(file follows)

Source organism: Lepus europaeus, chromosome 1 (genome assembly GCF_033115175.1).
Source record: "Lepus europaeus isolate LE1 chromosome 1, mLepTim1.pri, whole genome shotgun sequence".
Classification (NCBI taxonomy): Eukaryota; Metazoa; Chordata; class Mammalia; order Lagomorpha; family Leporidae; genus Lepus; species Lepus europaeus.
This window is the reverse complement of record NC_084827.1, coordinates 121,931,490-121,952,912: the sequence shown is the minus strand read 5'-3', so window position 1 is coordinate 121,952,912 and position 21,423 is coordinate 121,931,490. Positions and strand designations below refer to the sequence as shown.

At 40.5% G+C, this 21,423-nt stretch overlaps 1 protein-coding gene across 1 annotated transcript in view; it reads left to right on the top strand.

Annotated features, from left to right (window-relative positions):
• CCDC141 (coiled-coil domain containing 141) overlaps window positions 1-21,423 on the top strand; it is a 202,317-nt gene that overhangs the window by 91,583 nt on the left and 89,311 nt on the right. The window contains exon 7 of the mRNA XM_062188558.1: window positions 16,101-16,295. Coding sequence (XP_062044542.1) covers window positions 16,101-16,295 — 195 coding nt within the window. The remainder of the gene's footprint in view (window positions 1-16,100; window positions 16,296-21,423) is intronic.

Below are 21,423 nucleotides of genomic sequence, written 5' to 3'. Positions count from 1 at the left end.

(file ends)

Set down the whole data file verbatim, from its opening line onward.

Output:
Source organism: Lepus europaeus, chromosome 1 (genome assembly GCF_033115175.1).
Source record: "Lepus europaeus isolate LE1 chromosome 1, mLepTim1.pri, whole genome shotgun sequence".
Classification (NCBI taxonomy): Eukaryota; Metazoa; Chordata; class Mammalia; order Lagomorpha; family Leporidae; genus Lepus; species Lepus europaeus.
This window is the reverse complement of record NC_084827.1, coordinates 121,931,490-121,952,912: the sequence shown is the minus strand read 5'-3', so window position 1 is coordinate 121,952,912 and position 21,423 is coordinate 121,931,490. Positions and strand designations below refer to the sequence as shown.

At 40.5% G+C, this 21,423-nt stretch overlaps 1 protein-coding gene across 1 annotated transcript in view; it reads left to right on the top strand.

Annotated features, from left to right (window-relative positions):
• CCDC141 (coiled-coil domain containing 141) overlaps window positions 1-21,423 on the top strand; it is a 202,317-nt gene that overhangs the window by 91,583 nt on the left and 89,311 nt on the right. The window contains exon 7 of the mRNA XM_062188558.1: window positions 16,101-16,295. Coding sequence (XP_062044542.1) covers window positions 16,101-16,295 — 195 coding nt within the window. The remainder of the gene's footprint in view (window positions 1-16,100; window positions 16,296-21,423) is intronic.

Below are 21,423 nucleotides of genomic sequence, written 5' to 3'. Positions count from 1 at the left end.